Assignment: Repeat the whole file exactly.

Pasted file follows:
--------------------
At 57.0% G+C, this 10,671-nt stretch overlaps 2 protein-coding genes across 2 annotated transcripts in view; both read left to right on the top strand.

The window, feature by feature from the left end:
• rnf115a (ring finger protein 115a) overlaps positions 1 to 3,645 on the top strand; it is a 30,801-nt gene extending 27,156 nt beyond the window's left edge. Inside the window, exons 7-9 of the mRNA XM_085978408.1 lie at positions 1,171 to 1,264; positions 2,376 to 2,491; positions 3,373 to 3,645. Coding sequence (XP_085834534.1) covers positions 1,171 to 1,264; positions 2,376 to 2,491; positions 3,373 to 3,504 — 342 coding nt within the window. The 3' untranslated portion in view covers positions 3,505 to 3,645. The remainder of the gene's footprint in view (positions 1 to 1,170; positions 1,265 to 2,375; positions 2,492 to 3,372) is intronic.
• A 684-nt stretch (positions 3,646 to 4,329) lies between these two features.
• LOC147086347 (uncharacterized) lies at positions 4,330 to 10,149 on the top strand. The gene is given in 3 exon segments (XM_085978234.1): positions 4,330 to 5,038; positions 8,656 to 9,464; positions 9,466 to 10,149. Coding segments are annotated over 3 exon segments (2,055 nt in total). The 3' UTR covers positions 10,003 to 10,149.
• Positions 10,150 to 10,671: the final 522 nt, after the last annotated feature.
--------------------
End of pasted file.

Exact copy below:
At 57.0% G+C, this 10,671-nt stretch overlaps 2 protein-coding genes across 2 annotated transcripts in view; both read left to right on the top strand.

The window, feature by feature from the left end:
• rnf115a (ring finger protein 115a) overlaps positions 1 to 3,645 on the top strand; it is a 30,801-nt gene extending 27,156 nt beyond the window's left edge. Inside the window, exons 7-9 of the mRNA XM_085978408.1 lie at positions 1,171 to 1,264; positions 2,376 to 2,491; positions 3,373 to 3,645. Coding sequence (XP_085834534.1) covers positions 1,171 to 1,264; positions 2,376 to 2,491; positions 3,373 to 3,504 — 342 coding nt within the window. The 3' untranslated portion in view covers positions 3,505 to 3,645. The remainder of the gene's footprint in view (positions 1 to 1,170; positions 1,265 to 2,375; positions 2,492 to 3,372) is intronic.
• A 684-nt stretch (positions 3,646 to 4,329) lies between these two features.
• LOC147086347 (uncharacterized) lies at positions 4,330 to 10,149 on the top strand. The gene is given in 3 exon segments (XM_085978234.1): positions 4,330 to 5,038; positions 8,656 to 9,464; positions 9,466 to 10,149. Coding segments are annotated over 3 exon segments (2,055 nt in total). The 3' UTR covers positions 10,003 to 10,149.
• Positions 10,150 to 10,671: the final 522 nt, after the last annotated feature.